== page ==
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Angelic organ heard on high

Instead of shopping for Christmas gifts on her lunch hour, Rita Rowe walks from work down the street to Eagle Harbor Congregational Church.

In the sanctuary, she lifts the instrument’s roll-top lid, pushes down two stops, inserts a computer card that cues a “Flemish bell” sound – and rolls the opening chords of “Joy to the World” in arpeggio.

The chiming carol peals over downtown Winslow, as it has every year since the church first hooked up the organ to speakers in the bell tower in 1962.

“The carols are all lovely,” Rowe said of her daily, holiday-season performances, “but I’d say my favorite is ‘Angels We Have Heard on High.’”

Rowe plays arrangements from a 1950s-vintage book, “The Art of Playing the Modern Carillon,” or simply opens the hymnal.

She first began playing organ at the Winslow church when she was just 13 years old.

She started piano lessons with a cousin at age 6, but found the organ easier.

“I have small hands,” she said, “and it’s hard for me to stretch to do octave (eight-note) work.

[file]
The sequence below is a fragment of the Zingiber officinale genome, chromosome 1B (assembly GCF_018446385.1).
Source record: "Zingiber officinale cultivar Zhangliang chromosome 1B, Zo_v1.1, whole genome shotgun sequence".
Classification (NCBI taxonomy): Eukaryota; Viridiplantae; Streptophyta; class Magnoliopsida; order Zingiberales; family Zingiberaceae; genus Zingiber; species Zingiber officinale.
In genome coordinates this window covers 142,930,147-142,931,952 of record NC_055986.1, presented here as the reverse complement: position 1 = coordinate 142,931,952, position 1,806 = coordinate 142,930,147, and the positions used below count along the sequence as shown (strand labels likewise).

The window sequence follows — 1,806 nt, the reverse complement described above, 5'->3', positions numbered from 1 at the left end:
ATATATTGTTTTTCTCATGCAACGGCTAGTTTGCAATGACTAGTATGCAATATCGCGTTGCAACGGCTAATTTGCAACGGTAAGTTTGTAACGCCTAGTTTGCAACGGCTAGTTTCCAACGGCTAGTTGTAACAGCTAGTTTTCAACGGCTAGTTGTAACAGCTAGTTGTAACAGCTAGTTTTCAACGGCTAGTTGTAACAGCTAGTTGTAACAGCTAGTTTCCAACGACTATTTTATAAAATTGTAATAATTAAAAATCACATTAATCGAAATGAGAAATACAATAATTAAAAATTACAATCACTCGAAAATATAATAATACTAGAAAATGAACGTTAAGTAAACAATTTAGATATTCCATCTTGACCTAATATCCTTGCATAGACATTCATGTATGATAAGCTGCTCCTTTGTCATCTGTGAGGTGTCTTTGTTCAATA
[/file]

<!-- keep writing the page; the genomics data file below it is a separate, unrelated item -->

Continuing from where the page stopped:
“But on the organ, you can use the foot pedals for that.”

Rowe played throughout her teen years, and sometimes came back from college to play.

After marrying, she continued to accompany the congregation while her husband Adrian taught Sunday school.

In her 43 years as church organist at Eagle Harbor, she has played for six ministers and eight choir directors. She has also seen organs come and go.

In 1986, the church bought a larger instrument, which seems to Rowe to have a smaller sound.

“We used to be able to hear the Christmas music way over at Rolling Bay,” she said, “but now it only carries as far as Winslow.”

As one generation of parishioners grew up and another passed away, Rowe’s music has scored the script of their lives.

“I was looking through old church directories recently, and so many of these dear people aren’t there any more,” she said. “They were like grandparents to me.”

Rowe’s relationship to the church is changing, as well, as she and her husband slip into what she calls “retirement mode.”

She officially stepped down as church organist last June.

“I just want more time with family,” Rowe said. “It’s every single Sunday, and I don’t want to be so tied down any more.”

Rowe says she will return for Christmas and for other “guest appearances,” playing on the Fourth of July, and for weddings and other special occasions.

Her absence at the organ on Sundays has been noticed.

“We’ve been missing her, so it’s good to have her come back and play,” said Dee Eisenhauer, Eagle Harbor Church pastor.

“Not only do we miss her – we haven’t yet found anyone to replace her.”

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